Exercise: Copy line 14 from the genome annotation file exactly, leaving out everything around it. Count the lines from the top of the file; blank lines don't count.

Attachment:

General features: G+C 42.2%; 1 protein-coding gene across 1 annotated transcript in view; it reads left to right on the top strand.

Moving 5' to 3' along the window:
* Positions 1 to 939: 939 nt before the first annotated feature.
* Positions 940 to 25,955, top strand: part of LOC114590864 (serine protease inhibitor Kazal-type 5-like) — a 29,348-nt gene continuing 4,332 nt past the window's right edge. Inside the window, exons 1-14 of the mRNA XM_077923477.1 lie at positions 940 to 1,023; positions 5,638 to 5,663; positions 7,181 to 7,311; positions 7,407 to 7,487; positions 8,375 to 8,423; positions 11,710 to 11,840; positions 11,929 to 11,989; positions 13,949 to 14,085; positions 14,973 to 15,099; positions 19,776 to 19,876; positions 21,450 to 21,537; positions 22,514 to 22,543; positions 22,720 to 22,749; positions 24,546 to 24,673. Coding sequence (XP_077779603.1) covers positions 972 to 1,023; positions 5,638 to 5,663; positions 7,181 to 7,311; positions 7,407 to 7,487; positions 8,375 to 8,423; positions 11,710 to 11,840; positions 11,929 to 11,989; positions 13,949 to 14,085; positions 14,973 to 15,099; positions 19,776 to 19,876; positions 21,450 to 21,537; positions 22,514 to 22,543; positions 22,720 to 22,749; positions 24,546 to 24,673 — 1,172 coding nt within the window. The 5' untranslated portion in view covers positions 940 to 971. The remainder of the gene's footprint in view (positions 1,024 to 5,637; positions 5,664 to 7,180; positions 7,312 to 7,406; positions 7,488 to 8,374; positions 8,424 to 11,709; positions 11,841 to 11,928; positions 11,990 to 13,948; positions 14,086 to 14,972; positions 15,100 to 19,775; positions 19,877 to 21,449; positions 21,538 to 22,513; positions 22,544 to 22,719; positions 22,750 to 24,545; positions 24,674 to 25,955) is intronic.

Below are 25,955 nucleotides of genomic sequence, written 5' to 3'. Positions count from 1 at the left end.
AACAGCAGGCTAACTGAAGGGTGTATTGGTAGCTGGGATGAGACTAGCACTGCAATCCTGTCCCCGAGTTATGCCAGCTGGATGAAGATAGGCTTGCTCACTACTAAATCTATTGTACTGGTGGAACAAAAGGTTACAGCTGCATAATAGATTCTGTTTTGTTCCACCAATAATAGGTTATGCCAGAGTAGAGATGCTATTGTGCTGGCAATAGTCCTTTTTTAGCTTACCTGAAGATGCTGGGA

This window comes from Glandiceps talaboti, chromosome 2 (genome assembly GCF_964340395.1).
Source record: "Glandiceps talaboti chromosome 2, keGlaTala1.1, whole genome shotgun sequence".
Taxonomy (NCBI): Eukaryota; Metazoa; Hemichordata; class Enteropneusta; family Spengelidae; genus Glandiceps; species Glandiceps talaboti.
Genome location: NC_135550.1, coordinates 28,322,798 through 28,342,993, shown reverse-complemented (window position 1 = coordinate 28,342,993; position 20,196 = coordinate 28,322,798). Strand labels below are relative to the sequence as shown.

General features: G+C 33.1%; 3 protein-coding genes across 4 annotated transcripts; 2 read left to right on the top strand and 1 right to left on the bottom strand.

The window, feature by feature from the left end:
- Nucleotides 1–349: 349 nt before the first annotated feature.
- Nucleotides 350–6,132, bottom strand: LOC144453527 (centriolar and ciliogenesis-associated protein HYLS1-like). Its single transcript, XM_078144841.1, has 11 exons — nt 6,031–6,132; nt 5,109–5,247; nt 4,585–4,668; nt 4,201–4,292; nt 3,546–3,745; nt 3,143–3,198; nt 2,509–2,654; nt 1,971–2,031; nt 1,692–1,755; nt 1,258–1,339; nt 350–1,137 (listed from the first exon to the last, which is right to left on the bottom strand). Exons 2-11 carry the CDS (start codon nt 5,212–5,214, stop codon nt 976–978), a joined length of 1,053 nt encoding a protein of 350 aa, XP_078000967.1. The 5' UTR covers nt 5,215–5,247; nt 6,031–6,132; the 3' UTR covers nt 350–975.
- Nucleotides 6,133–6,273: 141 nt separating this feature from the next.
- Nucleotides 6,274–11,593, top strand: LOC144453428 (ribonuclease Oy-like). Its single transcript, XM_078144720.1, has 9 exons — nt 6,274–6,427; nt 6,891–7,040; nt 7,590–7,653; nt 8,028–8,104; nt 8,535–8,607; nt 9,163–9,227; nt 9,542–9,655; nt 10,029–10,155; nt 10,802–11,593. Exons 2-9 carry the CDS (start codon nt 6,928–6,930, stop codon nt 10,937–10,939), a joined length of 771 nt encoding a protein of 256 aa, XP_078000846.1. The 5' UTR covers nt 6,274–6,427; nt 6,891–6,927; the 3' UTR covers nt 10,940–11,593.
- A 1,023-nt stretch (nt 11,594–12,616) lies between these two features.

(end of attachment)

- Nucleotides 350–6,132, bottom strand: LOC144453527 (centriolar and ciliogenesis-associated protein HYLS1-like). Its single transcript, XM_078144841.1, has 11 exons — nt 6,031–6,132; nt 5,109–5,247; nt 4,585–4,668; nt 4,201–4,292; nt 3,546–3,745; nt 3,143–3,198; nt 2,509–2,654; nt 1,971–2,031; nt 1,692–1,755; nt 1,258–1,339; nt 350–1,137 (listed from the first exon to the last, which is right to left on the bottom strand). Exons 2-11 carry the CDS (start codon nt 5,212–5,214, stop codon nt 976–978), a joined length of 1,053 nt encoding a protein of 350 aa, XP_078000967.1. The 5' UTR covers nt 5,215–5,247; nt 6,031–6,132; the 3' UTR covers nt 350–975.